"baseData": {
        "ver": 2,
        "name": "Fart",
        "properties": {
          "foo": "foo"
        "measurements": {
          "speed": 60.5

It is sufficient to make HTTP POST requests to endpoint, with valid body and instrumentation key, to collect information in Application Insights. The instrumentation key is a GUID assigned to a given instance of Application Insights service.

Additional information about these data structures and context tags can be found here in GitHub:

When information are logged to Application Insights, they can be explored using a REST api or visually on Azure Portal. Pictures below show the convenient graphs (failed requests, server response time, page view load time, server requests) and the analytics portal, supporting user defined queries.


Analytics Portal

2. Writing the SDK for asyncio

The second step was to write code to make asynchronous web requests to Application Insights REST api. For the implementation I used aiohttp library and its HTTP client. My library uses a queue and flushes messages when the queue has 500 items in memory, or when explicitly required. This follows the same features of the official Python SDK from Microsoft, with the difference that is using asyncio. This client can be used in any kind of application, even in console applications having access to the internet. Examples for using this asynchronous client are included in the asynapplicationinsights GitHub repository, like in the code below.

import uuid
import asyncio
import unittest
from datetime import datetime, timedelta
from asynapplicationinsights.telemetry import AsyncTelemetryClient
from import AiohttpTelemetryChannel
from random import randint

instrumentation_key = '<YOUR_INSTRUMENTATION_KEY>'

# This is just an example, for more information see the GitHub repository
class TestAi(unittest.TestCase):

    def test_write_event(self):
        loop = asyncio.get_event_loop()

        async def go():
            client = AsyncTelemetryClient(instrumentation_key,

            await client.track_event('Example',
                                         'speed': 55.5

            await client.track_trace('Foo', {'foo': 'power'}, 2)

            for _ in range(10):
                await asyncio.sleep(0.005)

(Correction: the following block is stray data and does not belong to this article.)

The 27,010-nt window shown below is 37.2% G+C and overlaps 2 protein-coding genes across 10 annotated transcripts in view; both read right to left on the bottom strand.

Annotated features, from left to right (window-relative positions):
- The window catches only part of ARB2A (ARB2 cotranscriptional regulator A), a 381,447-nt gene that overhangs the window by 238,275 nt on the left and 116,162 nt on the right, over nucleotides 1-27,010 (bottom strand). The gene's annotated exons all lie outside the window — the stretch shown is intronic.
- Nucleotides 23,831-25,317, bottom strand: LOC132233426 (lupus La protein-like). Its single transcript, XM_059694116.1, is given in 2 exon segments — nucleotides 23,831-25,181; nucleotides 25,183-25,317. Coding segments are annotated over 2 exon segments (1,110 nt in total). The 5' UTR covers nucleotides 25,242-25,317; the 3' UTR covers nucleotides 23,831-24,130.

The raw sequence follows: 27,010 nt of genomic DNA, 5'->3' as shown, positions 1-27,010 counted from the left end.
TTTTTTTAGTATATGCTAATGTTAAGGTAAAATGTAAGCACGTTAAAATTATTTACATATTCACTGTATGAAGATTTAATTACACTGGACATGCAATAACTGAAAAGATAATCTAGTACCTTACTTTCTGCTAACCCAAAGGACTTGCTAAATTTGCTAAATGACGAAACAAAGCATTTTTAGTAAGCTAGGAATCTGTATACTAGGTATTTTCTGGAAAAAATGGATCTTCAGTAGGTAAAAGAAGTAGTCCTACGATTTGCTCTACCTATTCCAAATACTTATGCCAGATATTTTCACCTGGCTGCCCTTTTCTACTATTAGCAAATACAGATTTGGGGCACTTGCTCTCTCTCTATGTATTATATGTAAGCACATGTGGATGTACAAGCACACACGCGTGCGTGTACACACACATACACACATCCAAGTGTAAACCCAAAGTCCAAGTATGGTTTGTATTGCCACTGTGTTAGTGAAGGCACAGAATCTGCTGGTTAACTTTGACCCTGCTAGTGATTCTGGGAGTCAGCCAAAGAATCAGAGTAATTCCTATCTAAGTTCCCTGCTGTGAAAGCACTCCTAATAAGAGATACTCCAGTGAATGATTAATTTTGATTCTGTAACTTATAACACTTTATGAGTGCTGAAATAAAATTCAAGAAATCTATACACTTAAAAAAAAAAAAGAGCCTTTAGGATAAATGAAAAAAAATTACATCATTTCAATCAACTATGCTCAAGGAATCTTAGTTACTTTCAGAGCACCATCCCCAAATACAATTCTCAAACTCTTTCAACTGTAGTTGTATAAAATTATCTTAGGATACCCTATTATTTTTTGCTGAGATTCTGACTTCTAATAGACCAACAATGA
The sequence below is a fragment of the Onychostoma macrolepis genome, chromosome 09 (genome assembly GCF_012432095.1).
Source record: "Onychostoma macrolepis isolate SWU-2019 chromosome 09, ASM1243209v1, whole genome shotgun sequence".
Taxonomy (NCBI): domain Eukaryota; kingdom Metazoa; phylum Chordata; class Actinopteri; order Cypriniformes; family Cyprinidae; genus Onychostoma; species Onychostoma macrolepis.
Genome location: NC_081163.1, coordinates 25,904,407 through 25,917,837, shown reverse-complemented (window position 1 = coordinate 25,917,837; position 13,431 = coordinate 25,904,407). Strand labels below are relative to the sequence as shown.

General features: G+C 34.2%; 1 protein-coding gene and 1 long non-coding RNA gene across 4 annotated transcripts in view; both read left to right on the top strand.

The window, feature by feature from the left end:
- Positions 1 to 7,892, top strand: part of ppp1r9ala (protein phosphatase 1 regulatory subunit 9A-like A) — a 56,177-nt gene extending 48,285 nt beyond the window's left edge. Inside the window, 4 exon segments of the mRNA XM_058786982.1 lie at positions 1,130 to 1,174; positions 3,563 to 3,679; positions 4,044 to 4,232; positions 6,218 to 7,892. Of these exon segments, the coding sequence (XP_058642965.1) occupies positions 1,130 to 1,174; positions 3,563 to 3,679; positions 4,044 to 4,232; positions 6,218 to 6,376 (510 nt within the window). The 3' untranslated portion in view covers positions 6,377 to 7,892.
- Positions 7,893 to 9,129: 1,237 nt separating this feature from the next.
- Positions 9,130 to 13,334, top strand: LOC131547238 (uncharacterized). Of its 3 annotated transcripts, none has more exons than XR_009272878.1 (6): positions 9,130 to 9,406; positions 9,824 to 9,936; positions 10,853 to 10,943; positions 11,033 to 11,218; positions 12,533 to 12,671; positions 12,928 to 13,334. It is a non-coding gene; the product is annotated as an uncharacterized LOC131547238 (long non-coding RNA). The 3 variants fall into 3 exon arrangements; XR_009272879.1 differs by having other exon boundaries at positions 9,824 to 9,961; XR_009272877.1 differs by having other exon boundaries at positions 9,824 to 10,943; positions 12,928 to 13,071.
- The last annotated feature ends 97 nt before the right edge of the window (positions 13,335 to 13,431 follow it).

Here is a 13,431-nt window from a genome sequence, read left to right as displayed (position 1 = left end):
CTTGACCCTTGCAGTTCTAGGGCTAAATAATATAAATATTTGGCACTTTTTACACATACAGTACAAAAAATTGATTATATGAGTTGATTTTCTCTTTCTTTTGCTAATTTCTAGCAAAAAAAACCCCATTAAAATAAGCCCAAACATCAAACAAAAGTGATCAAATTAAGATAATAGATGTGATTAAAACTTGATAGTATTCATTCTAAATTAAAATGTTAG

await client.track_metric('Something',
                                          randint(0, 200))

            await client.track_request(str(uuid.uuid4()),
                                       datetime.utcnow() + timedelta(seconds=-10),

                x = 100 / 0
                await client.track_exception()

            await client.flush()
            await client.dispose()


3. A middleware for aiohttp server

Finally, I included an implementation of middleware for aiohttp servers, to track web requests and unhandled exceptions. The middleware also logs how much time is spent inside the code for each request, so it is useful to detect bottlenecks. Instructions for use are included in a dedicated page of the project wiki.

As a final note, for single page applications (SPA), the server side middleware should be used together with the official JavaScript SDK from Microsoft because certain kinds of telemetries are designed to be coming from browsers (for example, PageView, not implemented in my asynapplicationinsights). In case you are wondering, requests are not logged twice in this case: the JavaScript library is not generating logs of Request type.


Using the Application Insights api directly can be useful in some scenarios, so knowing its data structures and the shape of requests can be useful. Writing a custom client helped me learning many things I didn’t know about Application Insights, for example how users and sessions are logged and displayed on the Azure portal.

Written on June 24, 2018

Roberto Prevato

Italian graphic designer, applications architect, DevOps, web applications specialist, artist wannabe.
Metal head fond of philosophy and arts.